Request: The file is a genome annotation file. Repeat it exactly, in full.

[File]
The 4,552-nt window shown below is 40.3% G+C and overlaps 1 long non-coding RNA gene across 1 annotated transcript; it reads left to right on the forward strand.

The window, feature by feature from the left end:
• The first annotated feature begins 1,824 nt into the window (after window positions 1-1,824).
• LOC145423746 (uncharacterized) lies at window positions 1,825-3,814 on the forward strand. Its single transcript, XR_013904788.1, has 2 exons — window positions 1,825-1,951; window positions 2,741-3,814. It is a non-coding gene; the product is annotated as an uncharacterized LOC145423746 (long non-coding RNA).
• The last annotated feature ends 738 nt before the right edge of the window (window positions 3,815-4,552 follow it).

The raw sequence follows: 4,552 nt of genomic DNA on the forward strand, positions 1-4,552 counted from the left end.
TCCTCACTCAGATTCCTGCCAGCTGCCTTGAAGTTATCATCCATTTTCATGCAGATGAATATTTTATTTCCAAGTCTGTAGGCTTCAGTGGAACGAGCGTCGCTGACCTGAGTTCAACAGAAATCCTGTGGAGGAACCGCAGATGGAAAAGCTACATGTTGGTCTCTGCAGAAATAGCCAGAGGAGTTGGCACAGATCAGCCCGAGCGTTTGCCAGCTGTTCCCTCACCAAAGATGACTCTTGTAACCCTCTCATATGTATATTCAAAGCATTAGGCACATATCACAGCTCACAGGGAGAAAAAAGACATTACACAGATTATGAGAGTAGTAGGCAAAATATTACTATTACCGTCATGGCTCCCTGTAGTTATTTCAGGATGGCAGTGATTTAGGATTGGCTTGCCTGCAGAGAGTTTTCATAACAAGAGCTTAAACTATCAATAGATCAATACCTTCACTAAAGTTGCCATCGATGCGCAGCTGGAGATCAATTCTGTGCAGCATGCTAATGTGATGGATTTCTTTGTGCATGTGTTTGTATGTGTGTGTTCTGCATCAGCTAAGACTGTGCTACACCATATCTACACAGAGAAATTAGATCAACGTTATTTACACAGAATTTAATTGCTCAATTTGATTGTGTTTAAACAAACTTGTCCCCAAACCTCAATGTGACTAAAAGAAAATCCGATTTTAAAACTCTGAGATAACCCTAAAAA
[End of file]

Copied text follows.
The 4,552-nt window shown below is 40.3% G+C and overlaps 1 long non-coding RNA gene across 1 annotated transcript; it reads left to right on the forward strand.

The window, feature by feature from the left end:
• The first annotated feature begins 1,824 nt into the window (after window positions 1-1,824).
• LOC145423746 (uncharacterized) lies at window positions 1,825-3,814 on the forward strand. Its single transcript, XR_013904788.1, has 2 exons — window positions 1,825-1,951; window positions 2,741-3,814. It is a non-coding gene; the product is annotated as an uncharacterized LOC145423746 (long non-coding RNA).
• The last annotated feature ends 738 nt before the right edge of the window (window positions 3,815-4,552 follow it).

The raw sequence follows: 4,552 nt of genomic DNA on the forward strand, positions 1-4,552 counted from the left end.
TCCTCACTCAGATTCCTGCCAGCTGCCTTGAAGTTATCATCCATTTTCATGCAGATGAATATTTTATTTCCAAGTCTGTAGGCTTCAGTGGAACGAGCGTCGCTGACCTGAGTTCAACAGAAATCCTGTGGAGGAACCGCAGATGGAAAAGCTACATGTTGGTCTCTGCAGAAATAGCCAGAGGAGTTGGCACAGATCAGCCCGAGCGTTTGCCAGCTGTTCCCTCACCAAAGATGACTCTTGTAACCCTCTCATATGTATATTCAAAGCATTAGGCACATATCACAGCTCACAGGGAGAAAAAAGACATTACACAGATTATGAGAGTAGTAGGCAAAATATTACTATTACCGTCATGGCTCCCTGTAGTTATTTCAGGATGGCAGTGATTTAGGATTGGCTTGCCTGCAGAGAGTTTTCATAACAAGAGCTTAAACTATCAATAGATCAATACCTTCACTAAAGTTGCCATCGATGCGCAGCTGGAGATCAATTCTGTGCAGCATGCTAATGTGATGGATTTCTTTGTGCATGTGTTTGTATGTGTGTGTTCTGCATCAGCTAAGACTGTGCTACACCATATCTACACAGAGAAATTAGATCAACGTTATTTACACAGAATTTAATTGCTCAATTTGATTGTGTTTAAACAAACTTGTCCCCAAACCTCAATGTGACTAAAAGAAAATCCGATTTTAAAACTCTGAGATAACCCTAAAAA